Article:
MM:  Yeah, because I find that when I try to track why I will sort of glom on to lunatics or people with charisma, it’s sort of, I’m kind of wire that way.  Because my dad is sort of like, “I am the guy in the middle of the room!  This is my show!”  And there’s some part of me that’s like, “Oh, that’s the guy…”
LB:  Oh, that’s interesting.  I’ve never thought of it that way. 
MM:  Really?
LB:  I’ve never, I’ve always been kind of, I’ve never known what – I love my father – but I’ve never known how he has influenced me exactly.  I mean, I know that I’m not exactly that guy… that you’re describing.  But there are parts of me that are like that, that is a little bit like that.  But I do like charismatic people who know where they’re going.
MM:  Yeah, right.  “That seems like a fun car to be in.  It’ll be easy.”  I’ve noticed that in my life around even street lunatics…  If there’s a guy screaming at something only he can see, he will stop to ask me a question.  I’m like, am I wide open for this shit?  Am I just designed to emotionally, symbiotically connect to anybody who says, “I’m the guy who has the thing!”

Marc gave both Lou Barlow and me an “Aha!” moment.  My father is truly a larger-than-life character and I have struggled with leadership my entire life.  Professionally, I have always been more comfortable following a smart, dynamic leader.  Of course, having grown up this way, it feels like the natural order of things.  (Problems arise when the person in charge is neither smart nor dynamic.)  I possess many of the qualities that are important to leadership but have a really hard time assuming the mantle.  I have really beat myself up about this.  But what Marc said explained so much and made me feel more normal.  I actually felt more relaxed after hearing it.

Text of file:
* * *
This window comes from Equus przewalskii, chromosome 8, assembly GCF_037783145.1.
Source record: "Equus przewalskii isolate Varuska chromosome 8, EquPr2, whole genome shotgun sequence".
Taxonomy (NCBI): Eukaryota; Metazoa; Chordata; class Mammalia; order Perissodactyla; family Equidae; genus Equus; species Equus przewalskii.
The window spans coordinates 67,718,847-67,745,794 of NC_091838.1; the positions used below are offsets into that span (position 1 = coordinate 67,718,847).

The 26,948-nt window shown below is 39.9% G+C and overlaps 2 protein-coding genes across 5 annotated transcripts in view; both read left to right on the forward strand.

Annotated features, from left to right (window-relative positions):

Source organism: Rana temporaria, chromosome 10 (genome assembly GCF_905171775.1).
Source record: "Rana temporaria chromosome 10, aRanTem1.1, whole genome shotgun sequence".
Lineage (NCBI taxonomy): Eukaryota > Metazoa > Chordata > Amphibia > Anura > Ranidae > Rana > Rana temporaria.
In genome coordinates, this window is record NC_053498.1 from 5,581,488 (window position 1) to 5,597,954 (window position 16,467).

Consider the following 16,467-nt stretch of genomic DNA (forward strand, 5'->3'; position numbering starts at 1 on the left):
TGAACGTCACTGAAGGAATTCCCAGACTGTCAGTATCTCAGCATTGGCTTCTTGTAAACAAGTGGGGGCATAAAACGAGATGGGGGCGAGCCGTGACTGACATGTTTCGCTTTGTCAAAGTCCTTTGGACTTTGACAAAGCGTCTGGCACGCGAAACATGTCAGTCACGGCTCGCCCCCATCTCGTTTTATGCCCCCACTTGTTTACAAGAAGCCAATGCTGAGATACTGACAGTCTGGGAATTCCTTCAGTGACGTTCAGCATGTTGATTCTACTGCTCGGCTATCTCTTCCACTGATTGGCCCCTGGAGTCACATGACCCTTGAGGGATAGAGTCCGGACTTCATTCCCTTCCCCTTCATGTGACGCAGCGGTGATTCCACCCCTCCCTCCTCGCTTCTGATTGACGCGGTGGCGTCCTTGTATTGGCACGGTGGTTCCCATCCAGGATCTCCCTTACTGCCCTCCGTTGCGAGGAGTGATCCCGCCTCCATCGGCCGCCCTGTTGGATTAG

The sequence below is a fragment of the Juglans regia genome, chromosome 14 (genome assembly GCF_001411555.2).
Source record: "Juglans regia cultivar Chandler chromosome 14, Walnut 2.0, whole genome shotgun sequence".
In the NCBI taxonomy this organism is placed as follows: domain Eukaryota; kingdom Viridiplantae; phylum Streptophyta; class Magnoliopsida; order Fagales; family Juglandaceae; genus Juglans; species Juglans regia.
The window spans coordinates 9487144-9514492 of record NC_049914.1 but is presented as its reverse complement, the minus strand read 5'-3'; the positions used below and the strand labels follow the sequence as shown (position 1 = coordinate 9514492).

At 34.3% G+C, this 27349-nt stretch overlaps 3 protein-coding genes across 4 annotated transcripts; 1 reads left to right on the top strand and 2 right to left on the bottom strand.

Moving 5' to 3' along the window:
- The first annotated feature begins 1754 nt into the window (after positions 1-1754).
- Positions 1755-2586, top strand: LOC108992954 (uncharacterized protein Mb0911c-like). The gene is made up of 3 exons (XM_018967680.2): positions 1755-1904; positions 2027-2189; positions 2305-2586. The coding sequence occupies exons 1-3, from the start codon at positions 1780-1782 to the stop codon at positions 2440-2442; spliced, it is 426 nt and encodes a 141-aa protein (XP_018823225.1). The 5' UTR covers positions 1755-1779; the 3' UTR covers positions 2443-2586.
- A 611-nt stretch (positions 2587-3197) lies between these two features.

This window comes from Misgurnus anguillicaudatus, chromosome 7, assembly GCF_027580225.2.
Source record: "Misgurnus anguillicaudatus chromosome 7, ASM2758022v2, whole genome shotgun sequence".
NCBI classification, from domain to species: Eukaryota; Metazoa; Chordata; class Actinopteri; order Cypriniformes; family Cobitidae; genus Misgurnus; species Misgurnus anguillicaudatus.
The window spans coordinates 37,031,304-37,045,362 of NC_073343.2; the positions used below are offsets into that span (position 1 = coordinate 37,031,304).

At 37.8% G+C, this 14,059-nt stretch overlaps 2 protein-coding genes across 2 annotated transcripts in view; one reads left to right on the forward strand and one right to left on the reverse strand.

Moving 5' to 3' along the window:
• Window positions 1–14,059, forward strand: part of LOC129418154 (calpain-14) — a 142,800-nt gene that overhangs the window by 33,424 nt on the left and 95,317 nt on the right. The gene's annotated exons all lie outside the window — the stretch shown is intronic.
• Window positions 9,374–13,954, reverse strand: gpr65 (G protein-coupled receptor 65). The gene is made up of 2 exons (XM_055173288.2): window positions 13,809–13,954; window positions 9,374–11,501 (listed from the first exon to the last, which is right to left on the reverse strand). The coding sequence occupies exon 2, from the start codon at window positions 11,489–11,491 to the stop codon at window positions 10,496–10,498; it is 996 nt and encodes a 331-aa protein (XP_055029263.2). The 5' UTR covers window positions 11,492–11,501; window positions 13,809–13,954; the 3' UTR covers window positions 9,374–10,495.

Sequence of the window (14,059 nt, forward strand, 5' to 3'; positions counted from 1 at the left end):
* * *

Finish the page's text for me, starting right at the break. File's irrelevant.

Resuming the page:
I am in the process of starting my own business for which I will have about 12 employees.  Now I have to be that guy!  (Which is going to be a little complicated because I am a woman.)  When I am struggling with that, I will think back to this interview, take a deep breath, and say, “This is my show!”


josh rulz December 18, 2013 at 8:44 pm

Saw Sebadoh in Tallahassee like 07 - 08

Great show, Lou Barlow was really pissed off cause they’re agent booked them against The Decembrist at a smaller venue , and Lou was talking a little bit of shit at them, riffing at them. Made me happy, i can’t stand that band. and The audience was on board, and booing at the Decembrist!

Eric Gaffney came in and kinda was kinda apologizing for Lou’s bad mood.

Somewhere in the middle of the show Lou’s anger started manifesting into the music and the set got stronger, we got some real fucking punk energy.

That was one of the best shows i’ve seen.

Sean Haggen December 31, 2013 at 12:40 am

I knew Lou Barlow in Boston through my Berklee music days and then again when the women I was living with became best friends with his then girl friend, later wife. She was with out a doubt the nicest person I have ever met and to think that she stayed with Lou this long is just really sad.
The lou I knew then was a self absorbed narcissist posing as a sensitive artist. and his music then and now is a clear reflection of that. Obviously the fact that he dumped his wife and kid after 25 years is verification enough and a clear example of whom Lou Barlow truly values:
Lou Barlow and no body else

Taylor January 31, 2014 at 5:22 am

Loved Lou’s honesty and openess. I tracked with the Dad and divorce discussions. in some way we all deal with the same crap. And those two songs he played on baritone ukulele following thise discussions were unbelievably beautiful.